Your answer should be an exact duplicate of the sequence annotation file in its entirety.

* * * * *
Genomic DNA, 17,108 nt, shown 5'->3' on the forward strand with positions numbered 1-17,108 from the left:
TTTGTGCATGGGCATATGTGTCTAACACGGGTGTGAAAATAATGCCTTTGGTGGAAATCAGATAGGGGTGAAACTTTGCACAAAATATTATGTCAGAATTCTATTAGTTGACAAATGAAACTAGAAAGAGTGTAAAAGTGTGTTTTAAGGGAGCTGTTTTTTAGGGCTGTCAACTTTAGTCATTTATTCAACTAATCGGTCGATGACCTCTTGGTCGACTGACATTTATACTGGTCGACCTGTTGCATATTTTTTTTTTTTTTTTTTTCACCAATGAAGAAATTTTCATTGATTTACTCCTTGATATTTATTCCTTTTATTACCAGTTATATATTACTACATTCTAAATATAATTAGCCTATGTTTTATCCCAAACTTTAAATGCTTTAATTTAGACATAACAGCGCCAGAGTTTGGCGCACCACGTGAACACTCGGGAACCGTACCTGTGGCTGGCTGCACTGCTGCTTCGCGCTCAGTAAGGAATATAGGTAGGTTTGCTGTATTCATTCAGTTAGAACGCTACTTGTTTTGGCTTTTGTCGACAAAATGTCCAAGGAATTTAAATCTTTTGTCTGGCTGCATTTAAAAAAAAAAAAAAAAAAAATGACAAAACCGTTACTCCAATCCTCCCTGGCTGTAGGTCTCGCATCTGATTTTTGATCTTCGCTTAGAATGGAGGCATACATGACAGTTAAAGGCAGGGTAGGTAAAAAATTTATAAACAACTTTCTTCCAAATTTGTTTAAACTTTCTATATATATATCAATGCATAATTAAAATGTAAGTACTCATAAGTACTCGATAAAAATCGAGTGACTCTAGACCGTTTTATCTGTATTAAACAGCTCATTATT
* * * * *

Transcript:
Genomic DNA, 17,108 nt, shown 5'->3' on the forward strand with positions numbered 1-17,108 from the left:
TTTGTGCATGGGCATATGTGTCTAACACGGGTGTGAAAATAATGCCTTTGGTGGAAATCAGATAGGGGTGAAACTTTGCACAAAATATTATGTCAGAATTCTATTAGTTGACAAATGAAACTAGAAAGAGTGTAAAAGTGTGTTTTAAGGGAGCTGTTTTTTAGGGCTGTCAACTTTAGTCATTTATTCAACTAATCGGTCGATGACCTCTTGGTCGACTGACATTTATACTGGTCGACCTGTTGCATATTTTTTTTTTTTTTTTTTTCACCAATGAAGAAATTTTCATTGATTTACTCCTTGATATTTATTCCTTTTATTACCAGTTATATATTACTACATTCTAAATATAATTAGCCTATGTTTTATCCCAAACTTTAAATGCTTTAATTTAGACATAACAGCGCCAGAGTTTGGCGCACCACGTGAACACTCGGGAACCGTACCTGTGGCTGGCTGCACTGCTGCTTCGCGCTCAGTAAGGAATATAGGTAGGTTTGCTGTATTCATTCAGTTAGAACGCTACTTGTTTTGGCTTTTGTCGACAAAATGTCCAAGGAATTTAAATCTTTTGTCTGGCTGCATTTAAAAAAAAAAAAAAAAAAAATGACAAAACCGTTACTCCAATCCTCCCTGGCTGTAGGTCTCGCATCTGATTTTTGATCTTCGCTTAGAATGGAGGCATACATGACAGTTAAAGGCAGGGTAGGTAAAAAATTTATAAACAACTTTCTTCCAAATTTGTTTAAACTTTCTATATATATATCAATGCATAATTAAAATGTAAGTACTCATAAGTACTCGATAAAAATCGAGTGACTCTAGACCGTTTTATCTGTATTAAACAGCTCATTATT